BBC Radio 4's Money Box
Changes apply to Classic Current Account customers
Lloyds TSB has written to up to six million customers who have a Classic current account warning them that a penalty of £30 will be triggered if they go even a penny overdrawn.
Previously customers were allowed a £10 buffer zone before the penalty was triggered.
A charge of £35 will apply every time a cheque or direct debit is bounced.
The bank also warned customers it would no longer waive the charge for those who offended for the first time in twelve months.
Lloyds TSB promised that customers who had more than three payments bounced in a day would be charged no more than three times - a total of up to £105.
Radio 4's Money box programme was told by Bob Egerton of campaigning group Bank Charges Hell that the new penalty regime, which begins on November 1st, was designed to raise money before the Office of Fair trading ruled on bank charges early next year.
"It's a cynical move to pre-empt what they see as a downturn in their income in the next 18 months. The problem is for people on low incomes. I've seen many cases of people suffering from these default charges that have snowballed. To them it is the difference between having money on a Saturday and not having any money."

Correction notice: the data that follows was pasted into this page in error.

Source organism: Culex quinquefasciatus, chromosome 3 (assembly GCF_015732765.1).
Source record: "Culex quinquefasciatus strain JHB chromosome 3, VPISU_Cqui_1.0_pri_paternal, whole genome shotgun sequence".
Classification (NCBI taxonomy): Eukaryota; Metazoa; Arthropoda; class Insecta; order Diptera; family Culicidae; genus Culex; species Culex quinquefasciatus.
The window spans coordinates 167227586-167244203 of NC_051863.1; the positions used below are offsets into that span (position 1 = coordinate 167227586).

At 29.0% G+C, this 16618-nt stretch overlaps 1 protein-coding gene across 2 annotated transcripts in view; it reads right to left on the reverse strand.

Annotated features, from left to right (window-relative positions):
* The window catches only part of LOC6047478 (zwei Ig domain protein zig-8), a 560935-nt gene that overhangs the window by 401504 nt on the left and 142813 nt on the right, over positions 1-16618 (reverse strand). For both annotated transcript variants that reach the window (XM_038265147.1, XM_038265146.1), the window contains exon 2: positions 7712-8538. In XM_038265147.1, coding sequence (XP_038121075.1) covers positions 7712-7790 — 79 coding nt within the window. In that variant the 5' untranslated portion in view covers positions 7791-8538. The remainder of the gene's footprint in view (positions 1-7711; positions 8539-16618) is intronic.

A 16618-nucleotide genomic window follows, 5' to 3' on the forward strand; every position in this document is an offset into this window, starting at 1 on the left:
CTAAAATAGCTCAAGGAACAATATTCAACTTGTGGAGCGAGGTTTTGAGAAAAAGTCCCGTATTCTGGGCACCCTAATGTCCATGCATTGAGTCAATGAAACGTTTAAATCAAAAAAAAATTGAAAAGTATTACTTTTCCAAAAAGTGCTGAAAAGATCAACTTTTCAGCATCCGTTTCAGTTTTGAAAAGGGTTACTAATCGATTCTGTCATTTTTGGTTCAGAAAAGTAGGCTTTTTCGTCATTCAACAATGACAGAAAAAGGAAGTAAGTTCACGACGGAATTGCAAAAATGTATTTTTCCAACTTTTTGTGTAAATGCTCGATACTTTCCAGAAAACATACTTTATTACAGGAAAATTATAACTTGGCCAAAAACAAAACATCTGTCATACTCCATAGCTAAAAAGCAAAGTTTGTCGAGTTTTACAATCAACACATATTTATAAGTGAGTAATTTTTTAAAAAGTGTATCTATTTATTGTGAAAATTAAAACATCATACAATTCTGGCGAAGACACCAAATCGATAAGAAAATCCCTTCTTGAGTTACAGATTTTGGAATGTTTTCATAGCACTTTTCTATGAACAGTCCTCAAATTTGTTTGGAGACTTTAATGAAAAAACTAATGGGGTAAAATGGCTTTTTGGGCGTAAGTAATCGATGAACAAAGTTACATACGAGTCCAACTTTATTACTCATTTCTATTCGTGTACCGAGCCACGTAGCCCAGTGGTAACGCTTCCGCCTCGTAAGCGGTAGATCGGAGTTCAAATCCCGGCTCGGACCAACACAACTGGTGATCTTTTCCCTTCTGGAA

Charges are avoidable
That charge was denied by the man in charge of the new policy, Lloyds' Head of Transactional Banking.
"We're not picking on anyone. At some point we have to draw a line whether its 1p or ten pounds. The most important part to note is that these charges are totally avoidable. It's never been easier for customers to get access to an overdraft facility with us either through our branches, online or through our call centres."
He said that customers in difficulties should contact the bank.
"We are happy to have a conversation with customers who want an overdraft facility to avoid these charges. We're always taking a look at the features of our accounts and have made a number of changes this year and not all negatively"
He went on to justify the charge of £35 for bouncing a payment.
"There are a number of decisions that the bank has to undertake in terms of choosing whether to decide whether to extend credit when the bank doesn't have an overdraft facility with us or whether to bounce the cheque."
However, he would not confirm or deny whether the new charge fulfilled the conditions for penalty charges laid down by the Office of Fair Trading. Lynn Parker, head of investigations into current accounts at the OFT, told Money Box last month "Banks are entitled to charge what it costs them when somebody defaults, and that would be limited to certain administrative costs but they're not allowed to profit from those default charges."
But when asked this week if the £35 charge for bouncing a payment was what it actually cost the bank, Gerrard Schmid, Head of Transactional Banking at Lloyds TSB, refused to answer.
Asked if it reflected the costs 'yes or no' he sat in silence and the interview came to an end.
BBC Radio 4's Money Box was broadcast on Saturday 7 October 2006, at 1204 BST and will be repeated on Sunday, 8 October at 2102 BST.